Good Cause

Good Cause

Legally adequate or substantial grounds or reason to take a certain action.

The term good cause is a relative one and is dependent upon the circumstances of each individual case. For example, a party in a legal action who wants to do something after a particular Statute of Limitations has expired must show good cause, or justification for needing additional time. A serious illness or accident might, for example, constitute good cause.

An employee is said to be discharged for good cause if the reasons for the termination are work related. However, if the employer simply did not like the employee's personality, this would not ordinarily constitute good cause, unless the employee held a position, such as a salesperson, for which a likable personality was required.

good cause

n. a legally sufficient reason for a ruling or other action by a judge. The language is commonly: "There being good cause shown, the court orders...."

References in classic literature ?
Ye say it is the good cause which halloweth even war?
Doubtless, I am; the loss of this money would have been inexpressibly great to me: but I was certain that God, who protects the good cause, would not have permitted this gold, which should procure its triumph, to be diverted to baser purposes.
If we would not meet trouble for a good cause, we were not worthy of our name.
When the men of the clans were broken at Culloden, and the good cause went down, and the horses rode over the fetlocks in the best blood of the north, Ardshiel had to flee like a poor deer upon the mountains -- he and his lady and his bairns.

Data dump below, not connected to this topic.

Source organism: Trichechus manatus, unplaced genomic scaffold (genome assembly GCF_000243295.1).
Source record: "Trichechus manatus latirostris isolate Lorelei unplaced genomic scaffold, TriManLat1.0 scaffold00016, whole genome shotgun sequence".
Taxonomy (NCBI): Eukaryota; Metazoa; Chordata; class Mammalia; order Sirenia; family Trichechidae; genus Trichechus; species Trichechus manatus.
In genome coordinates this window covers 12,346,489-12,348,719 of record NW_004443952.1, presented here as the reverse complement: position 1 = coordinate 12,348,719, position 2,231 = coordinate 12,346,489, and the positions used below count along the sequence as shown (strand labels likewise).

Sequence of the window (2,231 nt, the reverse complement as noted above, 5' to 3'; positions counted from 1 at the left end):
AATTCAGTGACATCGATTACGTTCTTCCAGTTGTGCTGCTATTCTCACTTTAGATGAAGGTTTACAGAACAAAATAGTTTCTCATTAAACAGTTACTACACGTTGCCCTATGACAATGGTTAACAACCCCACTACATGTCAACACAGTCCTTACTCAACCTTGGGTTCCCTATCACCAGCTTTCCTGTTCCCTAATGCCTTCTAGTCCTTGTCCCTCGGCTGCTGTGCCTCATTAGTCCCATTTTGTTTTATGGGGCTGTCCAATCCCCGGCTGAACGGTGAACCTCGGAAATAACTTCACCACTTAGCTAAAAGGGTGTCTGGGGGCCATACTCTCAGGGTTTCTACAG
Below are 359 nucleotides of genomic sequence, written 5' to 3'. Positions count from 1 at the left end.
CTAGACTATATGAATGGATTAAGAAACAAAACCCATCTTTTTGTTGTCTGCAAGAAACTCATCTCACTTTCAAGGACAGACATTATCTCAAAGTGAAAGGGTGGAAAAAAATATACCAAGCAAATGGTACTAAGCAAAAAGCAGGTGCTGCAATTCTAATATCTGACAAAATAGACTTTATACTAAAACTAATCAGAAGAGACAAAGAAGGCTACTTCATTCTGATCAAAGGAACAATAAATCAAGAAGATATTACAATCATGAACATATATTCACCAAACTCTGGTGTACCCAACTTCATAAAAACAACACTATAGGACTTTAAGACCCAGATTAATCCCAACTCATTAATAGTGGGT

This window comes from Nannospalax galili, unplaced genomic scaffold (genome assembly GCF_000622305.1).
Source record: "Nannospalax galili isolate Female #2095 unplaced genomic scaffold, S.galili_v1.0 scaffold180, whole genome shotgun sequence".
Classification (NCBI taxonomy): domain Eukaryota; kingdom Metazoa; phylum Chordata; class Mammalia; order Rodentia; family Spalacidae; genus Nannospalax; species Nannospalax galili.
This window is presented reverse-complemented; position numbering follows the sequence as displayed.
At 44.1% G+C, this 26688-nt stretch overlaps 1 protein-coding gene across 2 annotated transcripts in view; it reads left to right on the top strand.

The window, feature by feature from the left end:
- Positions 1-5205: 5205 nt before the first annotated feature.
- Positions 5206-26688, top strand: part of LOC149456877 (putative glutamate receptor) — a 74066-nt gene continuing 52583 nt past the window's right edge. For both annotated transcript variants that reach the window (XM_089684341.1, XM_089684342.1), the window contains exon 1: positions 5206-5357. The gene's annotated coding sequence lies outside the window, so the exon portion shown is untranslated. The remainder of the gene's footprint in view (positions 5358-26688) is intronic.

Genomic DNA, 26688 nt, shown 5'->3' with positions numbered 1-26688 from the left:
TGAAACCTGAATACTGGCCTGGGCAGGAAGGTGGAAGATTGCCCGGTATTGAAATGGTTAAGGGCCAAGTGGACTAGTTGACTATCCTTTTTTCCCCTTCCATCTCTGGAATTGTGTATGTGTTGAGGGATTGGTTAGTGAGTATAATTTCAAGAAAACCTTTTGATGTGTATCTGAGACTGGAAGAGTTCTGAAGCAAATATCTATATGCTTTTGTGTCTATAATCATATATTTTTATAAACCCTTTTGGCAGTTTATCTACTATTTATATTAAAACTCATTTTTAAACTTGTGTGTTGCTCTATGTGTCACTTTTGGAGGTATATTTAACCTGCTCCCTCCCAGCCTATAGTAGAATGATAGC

Upon the strength of this reasoning, I ventured to address them in the following manner: "Gentlemen, if you be conjurers, as I have good cause to believe, you can understand my language; therefore I make bold to let your worships know that I am a poor distressed Englishman, driven by his misfortunes upon your coast; and I entreat one of you to let me ride upon his back, as if he were a real horse, to some house or village where I can be relieved.
Mobbs moved slowly towards the desk, rubbing his eyes in anticipation of good cause for doing so; and he soon afterwards retired by the side-door, with as good cause as a boy need have.
Here was the very thing he wanted, here was good cause reason and foundation for pretending to be angry; but having this cause reason and foundation which he had come expressly to seek, not expecting to find, Richard Swiveller was angry in sound earnest, and wondered what the devil Cheggs meant by his impudence.
It is true, and I own it now, that though I knew what good cause Don Fernando had to praise Luscinda, it gave me uneasiness to hear these praises from his mouth, and I began to fear, and with reason to feel distrust of him, for there was no moment when he was not ready to talk of Luscinda, and he would start the subject himself even though he dragged it in unseasonably, a circumstance that aroused in me a certain amount of jealousy; not that I feared any change in the constancy or faith of Luscinda; but still my fate led me to forebode what she assured me against.
I fear they have good cause for their sorrow, poor lads.
After tea, and while the things were being cleared away, they gathered round the fire, and the talk on the match still went on; and those who had them to show pulled up their trousers and showed the hacks they had received in the good cause.
This Guph was really a clever rascal, and it seems a pity he was so bad, for in a good cause he might have accomplished much.
It is our charge to thee, brother,'' he continued, addressing himself to Bois-Guilbert, ``that thou do thy battle manfully, nothing doubting that the good cause shall triumph.